Swollen glands - Caidr
Back
HomeShop
Caidr
Cart
Search
Menu
symptom icon

symptom

Swollen glands

Updated 04.04.2022
EmailFacebookPinterestTwitter

You have clusters of lymph nodes all over the body, and people often refer to these as glands. Most people have experienced them swelling at the time of a cold or tonsilitis, just under the jawline on either side of the neck. When you’re well, you can’t usually feel lymph nodes (although it is possible to feel ones that are close to the surface of the skin!). They swell up in a normal response to infection, which is when you can feel them more prominently in the neck, armpits or groin. They also sit in the chest and tummy. There are some occasions when one or more lymph nodes may be concerning, and need to be checked out.

Why do lymph nodes swell in infection?

A fluid called lymph passes in a network of lymph vessels throughout the body, and this contains infection-fighting white blood cells called lymphocytes. They respond if they detect an infection, leaping into action to build up more lymphocytes and send them out to fight the threat. While active, the lymph nodes can feel warm, sore and swollen. Once you’ve conquered your cold, they should shrink back down and stop hurting. There’s nothing you can do to make them go sooner. It might feel soothing to press a cool wet flannel over them for a few minutes or you can take simple pain relief like paracetamol or ibuprofen. Other infections that typically cause swollen glands include HIV and syphilis, just after contracting either one, measles, glandular fever and even a tooth abscess.

If not infection, what can it be?

White blood cells like lymphocytes and leucocytes develop in the bone marrow before reaching the bloodstream and being transported around the body. Dysfunction in their development can cause certain white blood cells to grow abnormally or in great number, which can lead to the formation of a blood cancer. In the case of lymphocytes, this is blood cancer is called lymphoma, and with leucocytes, this is leukaemia. Both can cause swollen glands. Swollen glands can occur in other cancers if they have spread to the lymphatic system, such as breast cancer if it’s spread to a lymph node in the armpit.

When should I worry?

Firstly, don’t panic if you have a swollen gland. While doctors always consider the worst-case scenario, infections are really common, and swollen glands are common with them. Your doctor will be reassured if there is an obvious trigger or cause for the swollen lymph node. A local skin infection, a mouth ulcer, a cut or graze, cough or cold symptoms – something that can be seen as a reason why the immune system and lymph nodes have become bigger and more active. By comparison, blood cancers and other cancers are rare, but it’s best to be informed and know when to get checked out. You should book an urgent appointment with your doctor if a gland is still swollen after two weeks, and especially if you didn’t seem to have any particular illness or cause. Infection usually causes lymph nodes to feel painful to touch, but concerning ones are typically not painful. And the gland may be continuing to enlarge, which doesn't happen with an infection. Cancer of the blood is likely to bring other symptoms, such as extreme tiredness, night sweats, persistent fevers, weight loss without meaning to lose weight and a poor appetite. For concern about breast cancer, it’s good for women to be in the habit of checking for lumps every cycle, and see your doctor if you notice one. Even without a breast lump, see your doctor for a persistent lump in the armpit. If you have had unprotected sex or any other reason to suspect HIV, syphilis, other sexually transmitted infections or hepatitis B or C, you should check in urgently with your local sexual health clinic or doctor for a full check-up and possibly treatment to help reduce the risk of contracting HIV – known as post-exposure prophylaxis (PEP) medication.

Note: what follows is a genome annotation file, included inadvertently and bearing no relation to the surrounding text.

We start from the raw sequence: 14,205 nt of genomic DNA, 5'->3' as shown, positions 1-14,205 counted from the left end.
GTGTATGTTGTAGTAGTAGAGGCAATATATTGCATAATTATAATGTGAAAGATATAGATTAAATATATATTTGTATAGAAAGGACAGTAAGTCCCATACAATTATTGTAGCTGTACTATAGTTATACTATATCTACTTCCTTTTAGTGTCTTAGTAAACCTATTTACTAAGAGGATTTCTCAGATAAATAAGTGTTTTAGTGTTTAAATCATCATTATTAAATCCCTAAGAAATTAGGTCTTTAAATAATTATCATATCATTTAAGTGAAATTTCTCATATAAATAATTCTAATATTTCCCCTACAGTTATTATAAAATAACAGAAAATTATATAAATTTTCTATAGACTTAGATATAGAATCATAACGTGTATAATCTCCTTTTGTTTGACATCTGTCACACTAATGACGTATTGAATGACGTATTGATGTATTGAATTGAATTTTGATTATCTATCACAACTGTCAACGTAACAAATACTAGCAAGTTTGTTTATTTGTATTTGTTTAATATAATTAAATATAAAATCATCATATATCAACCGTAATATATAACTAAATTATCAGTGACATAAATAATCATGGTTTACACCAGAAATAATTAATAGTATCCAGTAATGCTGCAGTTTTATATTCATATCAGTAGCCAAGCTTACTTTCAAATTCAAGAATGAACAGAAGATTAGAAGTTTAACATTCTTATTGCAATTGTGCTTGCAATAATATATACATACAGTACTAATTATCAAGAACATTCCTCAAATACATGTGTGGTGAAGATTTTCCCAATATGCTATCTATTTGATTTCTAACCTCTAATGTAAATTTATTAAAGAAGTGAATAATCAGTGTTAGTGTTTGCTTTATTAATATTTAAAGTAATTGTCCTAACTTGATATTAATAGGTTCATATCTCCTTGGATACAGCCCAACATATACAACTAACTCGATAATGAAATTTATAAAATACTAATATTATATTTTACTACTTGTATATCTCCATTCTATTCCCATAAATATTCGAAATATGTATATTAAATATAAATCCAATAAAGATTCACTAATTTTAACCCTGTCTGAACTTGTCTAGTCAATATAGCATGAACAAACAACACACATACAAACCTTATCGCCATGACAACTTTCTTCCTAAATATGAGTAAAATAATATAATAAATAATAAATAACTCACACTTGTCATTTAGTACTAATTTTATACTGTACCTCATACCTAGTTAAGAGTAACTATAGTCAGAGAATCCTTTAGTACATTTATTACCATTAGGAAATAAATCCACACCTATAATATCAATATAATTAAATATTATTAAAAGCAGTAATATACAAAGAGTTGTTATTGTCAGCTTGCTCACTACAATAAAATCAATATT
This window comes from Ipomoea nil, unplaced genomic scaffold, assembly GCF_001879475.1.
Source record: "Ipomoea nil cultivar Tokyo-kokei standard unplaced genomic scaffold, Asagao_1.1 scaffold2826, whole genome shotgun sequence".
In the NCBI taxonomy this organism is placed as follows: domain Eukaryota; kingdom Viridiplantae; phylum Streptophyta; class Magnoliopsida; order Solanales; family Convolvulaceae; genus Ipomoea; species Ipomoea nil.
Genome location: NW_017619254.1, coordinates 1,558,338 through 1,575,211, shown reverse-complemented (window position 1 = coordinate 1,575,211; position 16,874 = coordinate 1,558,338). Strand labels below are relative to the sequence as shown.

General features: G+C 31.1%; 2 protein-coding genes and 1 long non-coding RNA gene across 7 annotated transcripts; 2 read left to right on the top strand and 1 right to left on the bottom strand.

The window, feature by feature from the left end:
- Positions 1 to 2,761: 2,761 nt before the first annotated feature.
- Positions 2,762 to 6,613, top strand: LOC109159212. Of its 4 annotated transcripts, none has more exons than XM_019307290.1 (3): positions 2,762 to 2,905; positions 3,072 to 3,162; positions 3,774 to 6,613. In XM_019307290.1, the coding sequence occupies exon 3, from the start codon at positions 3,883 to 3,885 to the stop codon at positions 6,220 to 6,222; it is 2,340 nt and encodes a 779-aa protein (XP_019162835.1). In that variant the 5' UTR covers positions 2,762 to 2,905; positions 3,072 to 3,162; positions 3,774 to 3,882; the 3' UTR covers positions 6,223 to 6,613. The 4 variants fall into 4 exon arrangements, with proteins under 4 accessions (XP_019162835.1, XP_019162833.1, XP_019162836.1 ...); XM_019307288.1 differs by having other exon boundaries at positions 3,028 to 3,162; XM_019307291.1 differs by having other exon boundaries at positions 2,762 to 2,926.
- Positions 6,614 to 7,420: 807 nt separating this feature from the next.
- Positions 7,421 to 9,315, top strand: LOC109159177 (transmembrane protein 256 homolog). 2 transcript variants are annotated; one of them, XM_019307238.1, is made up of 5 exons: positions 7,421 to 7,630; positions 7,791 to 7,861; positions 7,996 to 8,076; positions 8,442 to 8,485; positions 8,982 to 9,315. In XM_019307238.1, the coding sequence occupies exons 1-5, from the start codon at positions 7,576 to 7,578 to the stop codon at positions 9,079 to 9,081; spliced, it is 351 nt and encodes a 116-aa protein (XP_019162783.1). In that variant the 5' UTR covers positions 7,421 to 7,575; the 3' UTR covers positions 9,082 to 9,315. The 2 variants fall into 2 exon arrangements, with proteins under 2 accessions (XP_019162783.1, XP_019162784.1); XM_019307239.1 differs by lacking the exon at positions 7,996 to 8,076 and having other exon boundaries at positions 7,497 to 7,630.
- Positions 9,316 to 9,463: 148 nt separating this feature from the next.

What happens next?

Your doctor will ask about your symptoms and examine the lymph node, along with other relevant examinations, such as checking for breast lumps. They are likely to order blood tests. Depending on results and level of suspicion, they may request an ultrasound of the lymph node, or they may refer you directly to a specialist team to consider blood cancer. The haematology team can consider relevant scans and they may take a sample of the lymph fluid with a small needle.

Was this helpful?

Was this helpful?

EmailFacebookPinterestTwitter